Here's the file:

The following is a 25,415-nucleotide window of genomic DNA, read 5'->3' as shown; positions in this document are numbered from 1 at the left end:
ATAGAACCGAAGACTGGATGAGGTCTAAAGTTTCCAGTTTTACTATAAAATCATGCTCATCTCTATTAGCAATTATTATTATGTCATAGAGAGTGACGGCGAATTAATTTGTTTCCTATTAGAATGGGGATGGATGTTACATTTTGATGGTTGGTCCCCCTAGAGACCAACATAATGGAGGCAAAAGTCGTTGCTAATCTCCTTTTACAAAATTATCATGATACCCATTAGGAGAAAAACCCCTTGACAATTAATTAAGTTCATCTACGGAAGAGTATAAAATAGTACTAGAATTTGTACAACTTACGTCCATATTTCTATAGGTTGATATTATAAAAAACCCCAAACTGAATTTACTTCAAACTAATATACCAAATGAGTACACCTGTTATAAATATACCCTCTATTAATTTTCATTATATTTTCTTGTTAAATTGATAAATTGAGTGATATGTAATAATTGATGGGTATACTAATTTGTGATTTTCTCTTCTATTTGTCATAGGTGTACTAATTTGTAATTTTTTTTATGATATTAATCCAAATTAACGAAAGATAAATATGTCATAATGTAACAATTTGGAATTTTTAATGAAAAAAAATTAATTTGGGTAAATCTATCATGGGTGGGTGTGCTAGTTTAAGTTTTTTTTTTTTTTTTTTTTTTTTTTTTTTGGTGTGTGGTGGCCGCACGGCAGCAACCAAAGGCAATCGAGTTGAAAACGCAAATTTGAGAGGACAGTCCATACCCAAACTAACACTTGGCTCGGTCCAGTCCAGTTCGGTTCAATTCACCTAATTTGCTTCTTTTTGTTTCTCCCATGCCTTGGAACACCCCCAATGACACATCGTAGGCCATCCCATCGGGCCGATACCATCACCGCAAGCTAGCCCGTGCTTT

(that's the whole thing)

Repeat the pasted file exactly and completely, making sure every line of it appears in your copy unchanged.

The following is a 25,415-nucleotide window of genomic DNA, read 5'->3' as shown; positions in this document are numbered from 1 at the left end:
ATAGAACCGAAGACTGGATGAGGTCTAAAGTTTCCAGTTTTACTATAAAATCATGCTCATCTCTATTAGCAATTATTATTATGTCATAGAGAGTGACGGCGAATTAATTTGTTTCCTATTAGAATGGGGATGGATGTTACATTTTGATGGTTGGTCCCCCTAGAGACCAACATAATGGAGGCAAAAGTCGTTGCTAATCTCCTTTTACAAAATTATCATGATACCCATTAGGAGAAAAACCCCTTGACAATTAATTAAGTTCATCTACGGAAGAGTATAAAATAGTACTAGAATTTGTACAACTTACGTCCATATTTCTATAGGTTGATATTATAAAAAACCCCAAACTGAATTTACTTCAAACTAATATACCAAATGAGTACACCTGTTATAAATATACCCTCTATTAATTTTCATTATATTTTCTTGTTAAATTGATAAATTGAGTGATATGTAATAATTGATGGGTATACTAATTTGTGATTTTCTCTTCTATTTGTCATAGGTGTACTAATTTGTAATTTTTTTTATGATATTAATCCAAATTAACGAAAGATAAATATGTCATAATGTAACAATTTGGAATTTTTAATGAAAAAAAATTAATTTGGGTAAATCTATCATGGGTGGGTGTGCTAGTTTAAGTTTTTTTTTTTTTTTTTTTTTTTTTTTTTTGGTGTGTGGTGGCCGCACGGCAGCAACCAAAGGCAATCGAGTTGAAAACGCAAATTTGAGAGGACAGTCCATACCCAAACTAACACTTGGCTCGGTCCAGTCCAGTTCGGTTCAATTCACCTAATTTGCTTCTTTTTGTTTCTCCCATGCCTTGGAACACCCCCAATGACACATCGTAGGCCATCCCATCGGGCCGATACCATCACCGCAAGCTAGCCCGTGCTTT